5 Best Lessons Learned As A Primary Parent

Updated: Feb 20, 2021

Growing up, I always believed that as an adult I was going to break cycles. First it was going to be graduating from high school in the top of my class. Next it would be escaping the small town I never felt I fit in by being the first in my family to go to a university. Then I was going to be the first in my family to get a degree and ultimately be the first wealthy person in my family. One thing I never planned on the list of achievements was being a parent, especially a parent that would be doing 90% of the care-taking and providing.

I often hesitate to use the term "single-parent" even though it technically applies because I consider myself a single lady and I am certainly a parent. However, I am far from single in the sense of support I have raising, teaching, and protecting my child. True single parents, dads included, I feel often have a non-existent or bad influence parent in their child's life and are likely more limited on resources than I have been-- and probably haven't had a lot of options when it comes to working and childcare. Primary parents may be the primary because their partner is always away to earn income or perhaps significantly less involved in their child's needs even if they are home.

For the most part, I have never had to miss work or worry about losing my job because my child got sick or my schedule changed. Yes I've had to find someone last minute or switch a shift or two, but I have had a great network of friends and a flexible childcare provider if my daughter's dad wasn't capable. I have been able to be the primary source for my daughter financially without government assistance or reliance on child support, not saying I never had to borrow gas money here and there until pay day! I have been blessed and I am very aware that millions of others that ended up like me, without a partner, have not had the same fate.

As a primary parent though, I never saw my daughter as a burden. I never felt like my life was over. I never felt like my dreams now had to take a back seat. I don't feel like I am missing out on things, because honestly I'm not really a drinker or a party girl. I enjoy a dinner, a drink, and fun activities. I still hang out with a selective group of friends. I only see myself as a lucky woman who is trusted with the responsibility of guiding a little person into a compassionate, strong, and smart adult who will be a much-needed breath of fresh air to the world.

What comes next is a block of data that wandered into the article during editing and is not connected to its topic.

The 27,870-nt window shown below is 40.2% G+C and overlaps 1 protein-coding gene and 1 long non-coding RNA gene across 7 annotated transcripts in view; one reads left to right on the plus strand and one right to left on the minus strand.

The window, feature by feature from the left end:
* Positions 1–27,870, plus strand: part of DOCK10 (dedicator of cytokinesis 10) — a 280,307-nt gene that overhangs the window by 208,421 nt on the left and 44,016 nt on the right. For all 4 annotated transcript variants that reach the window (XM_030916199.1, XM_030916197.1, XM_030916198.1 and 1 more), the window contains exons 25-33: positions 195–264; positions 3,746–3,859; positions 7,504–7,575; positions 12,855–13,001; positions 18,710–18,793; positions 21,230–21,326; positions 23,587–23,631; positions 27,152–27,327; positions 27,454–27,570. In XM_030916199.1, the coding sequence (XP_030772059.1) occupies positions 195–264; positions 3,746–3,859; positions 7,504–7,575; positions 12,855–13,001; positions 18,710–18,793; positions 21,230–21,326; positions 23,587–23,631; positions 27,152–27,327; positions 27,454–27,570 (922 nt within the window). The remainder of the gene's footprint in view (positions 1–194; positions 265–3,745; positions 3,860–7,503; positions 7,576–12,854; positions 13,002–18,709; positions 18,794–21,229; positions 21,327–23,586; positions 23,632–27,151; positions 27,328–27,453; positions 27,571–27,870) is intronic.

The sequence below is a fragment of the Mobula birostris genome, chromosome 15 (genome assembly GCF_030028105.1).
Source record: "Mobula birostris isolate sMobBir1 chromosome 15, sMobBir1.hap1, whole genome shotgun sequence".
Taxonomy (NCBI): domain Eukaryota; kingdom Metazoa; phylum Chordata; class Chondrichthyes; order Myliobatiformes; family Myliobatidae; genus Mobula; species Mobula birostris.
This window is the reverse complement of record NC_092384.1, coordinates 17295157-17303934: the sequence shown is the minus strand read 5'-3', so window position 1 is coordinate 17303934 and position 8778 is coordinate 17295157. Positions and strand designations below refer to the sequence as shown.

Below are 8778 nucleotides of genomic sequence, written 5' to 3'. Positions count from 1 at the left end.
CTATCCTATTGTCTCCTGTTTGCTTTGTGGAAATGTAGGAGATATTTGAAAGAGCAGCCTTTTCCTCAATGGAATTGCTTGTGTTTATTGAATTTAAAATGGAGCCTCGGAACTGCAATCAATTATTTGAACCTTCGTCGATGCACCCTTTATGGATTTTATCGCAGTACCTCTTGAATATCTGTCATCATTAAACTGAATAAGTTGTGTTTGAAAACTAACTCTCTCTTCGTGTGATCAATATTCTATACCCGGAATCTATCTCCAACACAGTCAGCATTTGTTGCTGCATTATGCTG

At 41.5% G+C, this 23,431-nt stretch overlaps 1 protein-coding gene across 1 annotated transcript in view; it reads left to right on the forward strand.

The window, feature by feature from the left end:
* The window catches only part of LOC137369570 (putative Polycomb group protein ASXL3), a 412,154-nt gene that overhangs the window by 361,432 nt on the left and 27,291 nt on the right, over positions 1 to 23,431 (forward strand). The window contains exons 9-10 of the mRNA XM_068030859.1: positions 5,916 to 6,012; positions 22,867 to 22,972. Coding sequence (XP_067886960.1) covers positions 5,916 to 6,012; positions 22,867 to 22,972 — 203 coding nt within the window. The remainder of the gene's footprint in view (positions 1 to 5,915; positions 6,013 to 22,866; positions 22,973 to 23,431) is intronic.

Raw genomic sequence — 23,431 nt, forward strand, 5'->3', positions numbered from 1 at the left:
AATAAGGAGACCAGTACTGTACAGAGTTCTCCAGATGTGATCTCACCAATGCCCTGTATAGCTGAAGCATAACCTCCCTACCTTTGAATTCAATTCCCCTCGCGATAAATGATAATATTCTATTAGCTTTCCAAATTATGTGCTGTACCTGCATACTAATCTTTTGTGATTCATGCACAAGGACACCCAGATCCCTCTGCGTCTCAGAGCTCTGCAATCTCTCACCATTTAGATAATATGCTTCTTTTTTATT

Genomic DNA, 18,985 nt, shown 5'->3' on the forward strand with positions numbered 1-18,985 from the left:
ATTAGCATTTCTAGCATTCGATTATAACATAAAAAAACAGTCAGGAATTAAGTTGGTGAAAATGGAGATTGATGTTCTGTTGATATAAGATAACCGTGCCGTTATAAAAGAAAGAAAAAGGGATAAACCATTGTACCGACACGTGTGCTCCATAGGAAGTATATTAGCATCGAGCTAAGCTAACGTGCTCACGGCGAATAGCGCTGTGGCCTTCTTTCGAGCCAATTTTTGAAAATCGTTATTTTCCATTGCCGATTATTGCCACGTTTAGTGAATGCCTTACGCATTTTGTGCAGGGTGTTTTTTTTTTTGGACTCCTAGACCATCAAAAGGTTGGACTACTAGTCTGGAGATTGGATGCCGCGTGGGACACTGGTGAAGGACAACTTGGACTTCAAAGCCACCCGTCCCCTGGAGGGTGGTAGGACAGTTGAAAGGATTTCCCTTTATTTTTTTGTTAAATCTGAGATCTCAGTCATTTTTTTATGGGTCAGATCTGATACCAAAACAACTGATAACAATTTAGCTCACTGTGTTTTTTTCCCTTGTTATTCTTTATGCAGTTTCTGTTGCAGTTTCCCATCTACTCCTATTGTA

In the beginning, it was a little traumatizing to think that I would be all she has on a daily basis... but it turns out that's only at home. This journey has shown me much about the necessity of adapting, the release of the idea of being in control, the motivation to be the best version of self, and the art of collaborating with a village. Read on...

1) Adult issues are not the responsibility of children. All too often single or primary parents put burdens on their children that belong to the non-custodial parent. These aren't always physical burdens like chores or grocery shopping, or making them work when they are the right age... they are often emotional.

I believe that keeping my little one confident in her identity is critical to how she develops and processes her emotions as she walks through life. When I am upset by a choice her father made or something that didn't work out, I do not discuss it in front of her or talk to her like any of it is her fault. I do not make statements such as "you are just like your dad" or "like your no-good daddy" or ever call her names. I do not talk about any negative traits I perceive that he has. That isn't mature and it most certainly isn't healthy.

I have seen parents do this to their children, often in crowds or the presence of other kids, and I don't think they realize how damaging they are being when they speak negativity upon them. It automatically sets the tone that you despise them or have low expectations of them. They may develop low self-esteem or feel afraid to make mistakes. It is not their job to make up for or correct the faults of their mother or father who isn't in the home. It is not their job to make the parent feel better.